When you are going through a divorce, you have many details that you need to figure out with your spouse and attorney. In the best case scenario, the divorce is ending amicably and you and your spouse will be able to agree on what works best for both of you. However, you should always be prepared to face the reality that the divorce may not go so smoothly. When this happens, alimony payments can become complicated and they can even become a point of resentment. When you are facing the reality of alimony payments—whether you are the spouse paying alimony or the spouse receiving alimony—you want to ensure you have a family law attorney on your side who can help you come up with the best plan of action and representation in court. For more information on alimony after a divorce and how you can best prepare, please reach out to a lawyer, like a divorce lawyer from Pioletti Pioletti & Nichols, today.
What happens when you pay alimony?
Typically, there are a few things you can count on when a judge orders you to pay alimony to your spouse. If you are wondering what circumstances may cause alimony to end, some of these are:
- Your judge has determined a certain date when the alimony payments will end.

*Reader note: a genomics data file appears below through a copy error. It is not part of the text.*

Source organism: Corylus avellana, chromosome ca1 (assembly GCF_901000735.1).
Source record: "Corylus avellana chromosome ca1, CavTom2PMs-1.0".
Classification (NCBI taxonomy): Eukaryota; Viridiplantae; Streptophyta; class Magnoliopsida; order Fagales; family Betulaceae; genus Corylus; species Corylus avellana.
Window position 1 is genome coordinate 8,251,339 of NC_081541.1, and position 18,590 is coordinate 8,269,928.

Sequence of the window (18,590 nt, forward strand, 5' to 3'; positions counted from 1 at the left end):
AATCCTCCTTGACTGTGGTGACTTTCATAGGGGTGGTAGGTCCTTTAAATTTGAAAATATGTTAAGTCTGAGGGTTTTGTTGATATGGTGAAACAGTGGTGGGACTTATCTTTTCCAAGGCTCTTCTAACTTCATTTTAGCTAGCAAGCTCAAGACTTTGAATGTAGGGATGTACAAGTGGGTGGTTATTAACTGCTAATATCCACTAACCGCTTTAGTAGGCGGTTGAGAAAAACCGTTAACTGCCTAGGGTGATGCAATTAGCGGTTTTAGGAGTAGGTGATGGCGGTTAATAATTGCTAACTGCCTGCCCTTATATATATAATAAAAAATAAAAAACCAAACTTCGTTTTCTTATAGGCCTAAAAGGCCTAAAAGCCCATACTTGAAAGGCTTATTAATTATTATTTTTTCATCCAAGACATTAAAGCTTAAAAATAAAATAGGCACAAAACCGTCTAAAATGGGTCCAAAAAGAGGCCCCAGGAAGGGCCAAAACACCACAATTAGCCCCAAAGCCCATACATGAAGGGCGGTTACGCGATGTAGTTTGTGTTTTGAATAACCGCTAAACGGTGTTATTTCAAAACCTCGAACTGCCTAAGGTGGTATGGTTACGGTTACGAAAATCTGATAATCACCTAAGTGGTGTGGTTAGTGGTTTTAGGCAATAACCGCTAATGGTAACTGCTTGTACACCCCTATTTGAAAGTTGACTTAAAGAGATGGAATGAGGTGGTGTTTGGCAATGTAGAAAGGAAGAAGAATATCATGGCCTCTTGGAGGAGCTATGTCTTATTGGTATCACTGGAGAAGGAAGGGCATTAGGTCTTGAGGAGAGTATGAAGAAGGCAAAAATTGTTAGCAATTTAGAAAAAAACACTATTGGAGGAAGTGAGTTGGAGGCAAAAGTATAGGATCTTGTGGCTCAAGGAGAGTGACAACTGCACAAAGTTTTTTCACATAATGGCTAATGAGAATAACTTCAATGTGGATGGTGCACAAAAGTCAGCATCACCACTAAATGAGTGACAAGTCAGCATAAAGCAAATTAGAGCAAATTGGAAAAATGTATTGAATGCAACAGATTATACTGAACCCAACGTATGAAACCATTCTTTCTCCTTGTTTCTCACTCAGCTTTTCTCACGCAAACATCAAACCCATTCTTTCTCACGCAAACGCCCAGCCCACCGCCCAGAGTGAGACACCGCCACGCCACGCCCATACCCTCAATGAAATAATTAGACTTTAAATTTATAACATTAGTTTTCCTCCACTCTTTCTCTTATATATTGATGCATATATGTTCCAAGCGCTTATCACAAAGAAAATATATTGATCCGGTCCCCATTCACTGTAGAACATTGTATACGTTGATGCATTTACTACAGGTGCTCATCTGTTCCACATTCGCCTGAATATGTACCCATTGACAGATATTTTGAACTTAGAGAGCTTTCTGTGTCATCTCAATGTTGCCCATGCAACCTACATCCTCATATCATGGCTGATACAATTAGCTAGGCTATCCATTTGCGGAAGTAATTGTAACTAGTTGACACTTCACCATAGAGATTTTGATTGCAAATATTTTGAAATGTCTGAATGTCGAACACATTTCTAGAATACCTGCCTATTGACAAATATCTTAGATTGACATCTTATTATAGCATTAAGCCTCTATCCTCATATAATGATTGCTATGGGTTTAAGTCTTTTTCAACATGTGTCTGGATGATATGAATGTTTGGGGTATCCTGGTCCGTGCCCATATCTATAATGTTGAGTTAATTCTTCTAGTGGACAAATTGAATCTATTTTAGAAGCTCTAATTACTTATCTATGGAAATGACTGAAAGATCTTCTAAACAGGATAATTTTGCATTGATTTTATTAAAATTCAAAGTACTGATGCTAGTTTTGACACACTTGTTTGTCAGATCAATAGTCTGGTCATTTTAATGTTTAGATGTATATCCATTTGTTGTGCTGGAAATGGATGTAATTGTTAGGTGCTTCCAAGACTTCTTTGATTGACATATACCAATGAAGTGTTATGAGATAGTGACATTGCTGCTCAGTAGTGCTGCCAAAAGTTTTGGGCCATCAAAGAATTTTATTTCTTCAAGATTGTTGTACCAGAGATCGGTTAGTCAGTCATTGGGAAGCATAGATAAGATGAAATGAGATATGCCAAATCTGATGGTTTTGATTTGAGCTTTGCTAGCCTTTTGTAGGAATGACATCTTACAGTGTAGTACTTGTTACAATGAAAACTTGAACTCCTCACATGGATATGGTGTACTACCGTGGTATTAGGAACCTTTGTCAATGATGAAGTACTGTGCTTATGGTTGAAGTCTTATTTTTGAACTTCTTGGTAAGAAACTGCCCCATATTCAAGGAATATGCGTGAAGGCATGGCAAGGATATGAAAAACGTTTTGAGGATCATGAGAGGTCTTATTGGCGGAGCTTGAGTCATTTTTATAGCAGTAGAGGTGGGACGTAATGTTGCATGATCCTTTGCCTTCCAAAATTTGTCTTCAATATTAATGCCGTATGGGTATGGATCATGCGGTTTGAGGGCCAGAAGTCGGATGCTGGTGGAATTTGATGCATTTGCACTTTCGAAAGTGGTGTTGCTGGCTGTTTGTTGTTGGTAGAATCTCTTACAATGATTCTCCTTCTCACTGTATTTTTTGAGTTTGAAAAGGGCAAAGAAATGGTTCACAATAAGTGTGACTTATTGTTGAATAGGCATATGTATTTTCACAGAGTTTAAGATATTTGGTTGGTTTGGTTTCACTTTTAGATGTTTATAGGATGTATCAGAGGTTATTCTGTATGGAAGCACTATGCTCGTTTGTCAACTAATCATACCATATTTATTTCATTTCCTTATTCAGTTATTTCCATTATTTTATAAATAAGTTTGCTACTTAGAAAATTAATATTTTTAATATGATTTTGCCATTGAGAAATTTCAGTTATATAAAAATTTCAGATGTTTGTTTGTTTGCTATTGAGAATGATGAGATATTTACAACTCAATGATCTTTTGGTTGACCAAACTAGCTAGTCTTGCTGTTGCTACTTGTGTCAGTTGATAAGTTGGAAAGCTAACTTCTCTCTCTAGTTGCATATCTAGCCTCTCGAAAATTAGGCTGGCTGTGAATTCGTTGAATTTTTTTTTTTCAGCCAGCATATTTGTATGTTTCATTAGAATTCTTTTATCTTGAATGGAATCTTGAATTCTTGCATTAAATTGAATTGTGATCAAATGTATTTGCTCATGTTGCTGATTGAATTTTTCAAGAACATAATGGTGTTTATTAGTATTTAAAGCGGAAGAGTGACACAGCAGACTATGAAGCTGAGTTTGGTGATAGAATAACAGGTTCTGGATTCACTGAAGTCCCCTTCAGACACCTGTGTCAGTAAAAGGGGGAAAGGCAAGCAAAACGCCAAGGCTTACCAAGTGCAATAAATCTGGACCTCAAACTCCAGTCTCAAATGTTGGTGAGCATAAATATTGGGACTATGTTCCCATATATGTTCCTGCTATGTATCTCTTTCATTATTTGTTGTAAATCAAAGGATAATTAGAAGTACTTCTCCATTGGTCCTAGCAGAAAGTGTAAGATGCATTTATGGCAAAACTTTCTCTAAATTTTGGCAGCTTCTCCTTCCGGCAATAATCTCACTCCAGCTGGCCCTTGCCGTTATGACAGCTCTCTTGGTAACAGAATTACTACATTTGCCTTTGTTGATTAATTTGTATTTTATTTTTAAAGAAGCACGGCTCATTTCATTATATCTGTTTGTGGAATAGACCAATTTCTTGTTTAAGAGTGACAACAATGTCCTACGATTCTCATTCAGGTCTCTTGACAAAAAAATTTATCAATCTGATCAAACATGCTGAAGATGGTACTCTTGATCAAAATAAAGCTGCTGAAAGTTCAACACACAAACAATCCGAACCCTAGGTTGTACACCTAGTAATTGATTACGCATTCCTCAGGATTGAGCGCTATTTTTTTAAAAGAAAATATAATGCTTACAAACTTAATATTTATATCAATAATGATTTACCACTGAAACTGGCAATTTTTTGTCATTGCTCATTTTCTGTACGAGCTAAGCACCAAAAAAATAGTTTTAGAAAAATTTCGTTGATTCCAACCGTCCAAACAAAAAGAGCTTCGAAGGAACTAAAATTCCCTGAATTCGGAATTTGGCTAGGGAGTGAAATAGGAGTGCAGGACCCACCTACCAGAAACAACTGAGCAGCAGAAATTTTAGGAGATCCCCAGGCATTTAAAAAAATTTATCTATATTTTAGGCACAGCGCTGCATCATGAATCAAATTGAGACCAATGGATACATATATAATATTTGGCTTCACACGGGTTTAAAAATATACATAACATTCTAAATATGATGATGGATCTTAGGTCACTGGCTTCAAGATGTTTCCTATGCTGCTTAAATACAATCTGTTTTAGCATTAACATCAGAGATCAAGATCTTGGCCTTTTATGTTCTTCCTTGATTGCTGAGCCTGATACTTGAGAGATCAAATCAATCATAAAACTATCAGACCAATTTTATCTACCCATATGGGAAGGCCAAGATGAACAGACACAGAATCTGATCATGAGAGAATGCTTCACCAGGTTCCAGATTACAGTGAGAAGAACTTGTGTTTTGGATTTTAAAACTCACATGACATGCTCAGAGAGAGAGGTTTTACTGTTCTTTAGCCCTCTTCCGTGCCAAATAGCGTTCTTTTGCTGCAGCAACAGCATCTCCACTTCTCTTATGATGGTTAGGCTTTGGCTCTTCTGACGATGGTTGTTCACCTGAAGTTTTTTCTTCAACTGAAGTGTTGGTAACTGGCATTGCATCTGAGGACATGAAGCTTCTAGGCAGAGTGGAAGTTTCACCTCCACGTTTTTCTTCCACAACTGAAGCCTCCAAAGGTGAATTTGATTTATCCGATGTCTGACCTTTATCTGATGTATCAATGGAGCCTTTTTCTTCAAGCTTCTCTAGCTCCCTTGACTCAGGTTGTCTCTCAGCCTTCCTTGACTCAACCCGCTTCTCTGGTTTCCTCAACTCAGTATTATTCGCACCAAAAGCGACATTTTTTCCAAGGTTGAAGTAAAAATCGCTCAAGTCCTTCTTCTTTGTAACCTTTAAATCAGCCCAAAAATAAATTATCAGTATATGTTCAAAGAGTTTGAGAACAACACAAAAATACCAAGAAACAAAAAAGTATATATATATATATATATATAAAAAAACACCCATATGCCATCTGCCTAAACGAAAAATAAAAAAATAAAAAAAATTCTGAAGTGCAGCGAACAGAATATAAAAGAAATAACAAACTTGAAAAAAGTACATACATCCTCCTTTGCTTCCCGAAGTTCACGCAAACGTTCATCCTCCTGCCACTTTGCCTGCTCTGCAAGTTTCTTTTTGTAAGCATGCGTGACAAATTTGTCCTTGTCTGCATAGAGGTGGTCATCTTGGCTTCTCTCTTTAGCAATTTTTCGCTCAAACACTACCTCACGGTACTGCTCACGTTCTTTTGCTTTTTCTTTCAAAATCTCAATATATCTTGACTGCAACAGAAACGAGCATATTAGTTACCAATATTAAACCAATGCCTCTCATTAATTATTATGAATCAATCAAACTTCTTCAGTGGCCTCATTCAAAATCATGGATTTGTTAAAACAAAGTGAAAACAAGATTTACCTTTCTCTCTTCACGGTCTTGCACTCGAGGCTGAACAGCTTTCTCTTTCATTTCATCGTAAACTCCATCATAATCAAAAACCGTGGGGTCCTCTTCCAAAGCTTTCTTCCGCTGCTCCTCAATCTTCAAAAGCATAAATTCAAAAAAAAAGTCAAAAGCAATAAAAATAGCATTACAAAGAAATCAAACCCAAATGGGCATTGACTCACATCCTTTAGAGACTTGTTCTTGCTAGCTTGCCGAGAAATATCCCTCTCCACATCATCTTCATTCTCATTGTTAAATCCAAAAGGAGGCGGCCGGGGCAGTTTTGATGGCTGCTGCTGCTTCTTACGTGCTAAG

- You or your spouse pass away.
- Your spouse remarries to someone else after your divorce.
- In some states, you do not have to keep paying if your spouse cohabitates with someone else.
- Your spouse is no longer needed at home as a full-time parent.
- Your spouse has not attempted different ways to become more self-sufficient (applying for jobs, getting certifications or training).
In other cases, it is even possible for a judge to modify the amount that you pay in alimony. For example, if you retire or lose your job, your amount may be modified. Additionally, if your spouse can make more money but instead chooses to have a job that makes less money than what they are capable of, a judge may restrict the alimony or reduce it.
What should I do if I plan to be on the receiving end of alimony?
If you hope to receive alimony after your divorce is finalized, you should mention this to your lawyer as soon as possible. When you hope to receive alimony, a lawyer can gather evidence to show that you need these payments — either due to a lack of job, being a full-time caregiver, or because you were used to a specific type of lifestyle. Additionally, in some cases, a judge may require you to go back to full-time work if you can do so if you are not currently holding a job or if you are only holding a part-time job.
If you are getting a divorce with your spouse and are on the supporting or receiving end of alimony, you likely have many questions. Contact an attorney as soon as possible to see how he or she can help you with your alimony case during your divorce.